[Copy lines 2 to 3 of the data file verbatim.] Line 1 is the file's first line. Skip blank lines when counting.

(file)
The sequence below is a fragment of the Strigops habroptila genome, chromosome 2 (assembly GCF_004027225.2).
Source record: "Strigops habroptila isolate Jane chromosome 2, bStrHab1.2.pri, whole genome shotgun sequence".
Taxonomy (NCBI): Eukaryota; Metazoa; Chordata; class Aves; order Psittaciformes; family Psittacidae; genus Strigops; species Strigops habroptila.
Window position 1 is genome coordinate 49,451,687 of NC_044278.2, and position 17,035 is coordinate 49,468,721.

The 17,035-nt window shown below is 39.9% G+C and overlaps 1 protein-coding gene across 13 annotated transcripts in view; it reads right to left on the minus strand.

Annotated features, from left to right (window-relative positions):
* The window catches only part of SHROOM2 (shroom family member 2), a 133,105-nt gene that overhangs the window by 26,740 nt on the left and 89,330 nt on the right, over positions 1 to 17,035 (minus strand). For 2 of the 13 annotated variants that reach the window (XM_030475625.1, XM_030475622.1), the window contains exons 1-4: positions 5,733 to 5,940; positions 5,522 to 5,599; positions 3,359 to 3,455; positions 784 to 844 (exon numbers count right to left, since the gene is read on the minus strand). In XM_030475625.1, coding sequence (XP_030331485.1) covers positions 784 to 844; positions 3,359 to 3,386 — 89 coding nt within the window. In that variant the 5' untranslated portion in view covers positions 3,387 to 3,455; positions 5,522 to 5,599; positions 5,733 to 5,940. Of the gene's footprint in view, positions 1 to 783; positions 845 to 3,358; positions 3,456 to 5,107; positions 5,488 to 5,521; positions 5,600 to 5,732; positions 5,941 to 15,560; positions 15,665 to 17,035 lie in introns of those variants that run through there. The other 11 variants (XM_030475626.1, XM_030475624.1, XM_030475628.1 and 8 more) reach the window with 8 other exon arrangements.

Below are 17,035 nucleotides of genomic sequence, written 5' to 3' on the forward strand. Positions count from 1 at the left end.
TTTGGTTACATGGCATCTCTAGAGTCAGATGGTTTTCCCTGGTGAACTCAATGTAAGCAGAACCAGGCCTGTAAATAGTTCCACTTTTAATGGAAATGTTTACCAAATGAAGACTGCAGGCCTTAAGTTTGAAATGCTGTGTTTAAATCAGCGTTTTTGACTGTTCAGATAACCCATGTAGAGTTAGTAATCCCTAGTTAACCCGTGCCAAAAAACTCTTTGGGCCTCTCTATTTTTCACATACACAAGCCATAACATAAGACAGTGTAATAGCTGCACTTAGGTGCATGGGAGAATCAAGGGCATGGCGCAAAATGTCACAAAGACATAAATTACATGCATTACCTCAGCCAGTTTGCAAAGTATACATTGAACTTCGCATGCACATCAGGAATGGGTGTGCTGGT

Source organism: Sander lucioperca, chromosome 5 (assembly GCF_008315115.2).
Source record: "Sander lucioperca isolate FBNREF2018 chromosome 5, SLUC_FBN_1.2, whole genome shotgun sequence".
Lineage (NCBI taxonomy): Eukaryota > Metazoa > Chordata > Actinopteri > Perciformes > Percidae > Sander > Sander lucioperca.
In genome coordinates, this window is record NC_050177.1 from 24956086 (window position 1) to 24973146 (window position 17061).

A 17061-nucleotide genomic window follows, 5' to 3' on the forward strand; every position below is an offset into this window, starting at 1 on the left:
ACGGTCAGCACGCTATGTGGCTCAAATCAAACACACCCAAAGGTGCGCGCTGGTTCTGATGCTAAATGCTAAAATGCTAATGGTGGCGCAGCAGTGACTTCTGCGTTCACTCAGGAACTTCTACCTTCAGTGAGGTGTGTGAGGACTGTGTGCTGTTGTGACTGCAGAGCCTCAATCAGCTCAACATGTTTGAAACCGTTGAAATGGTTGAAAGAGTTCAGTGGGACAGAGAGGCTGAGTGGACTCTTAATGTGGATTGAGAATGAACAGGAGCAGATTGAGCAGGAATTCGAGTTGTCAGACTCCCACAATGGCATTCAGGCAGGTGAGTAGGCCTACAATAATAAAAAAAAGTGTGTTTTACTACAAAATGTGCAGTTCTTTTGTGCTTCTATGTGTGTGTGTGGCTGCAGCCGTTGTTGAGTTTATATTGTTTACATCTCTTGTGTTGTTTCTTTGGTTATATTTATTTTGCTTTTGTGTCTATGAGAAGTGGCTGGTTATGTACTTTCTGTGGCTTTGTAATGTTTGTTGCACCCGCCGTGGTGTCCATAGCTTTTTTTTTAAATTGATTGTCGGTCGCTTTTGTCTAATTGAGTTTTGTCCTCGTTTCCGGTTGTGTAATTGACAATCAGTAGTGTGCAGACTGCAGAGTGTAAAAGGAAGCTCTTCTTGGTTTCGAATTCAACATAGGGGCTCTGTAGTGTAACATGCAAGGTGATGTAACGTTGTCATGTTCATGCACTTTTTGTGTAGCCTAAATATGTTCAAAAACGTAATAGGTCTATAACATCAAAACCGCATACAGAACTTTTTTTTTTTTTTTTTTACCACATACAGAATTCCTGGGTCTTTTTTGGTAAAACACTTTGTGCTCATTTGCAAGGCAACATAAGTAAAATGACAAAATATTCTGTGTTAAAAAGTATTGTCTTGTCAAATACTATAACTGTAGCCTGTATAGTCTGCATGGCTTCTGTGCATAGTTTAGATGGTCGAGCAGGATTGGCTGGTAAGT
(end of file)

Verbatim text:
Source record: "Strigops habroptila isolate Jane chromosome 2, bStrHab1.2.pri, whole genome shotgun sequence".
Taxonomy (NCBI): Eukaryota; Metazoa; Chordata; class Aves; order Psittaciformes; family Psittacidae; genus Strigops; species Strigops habroptila.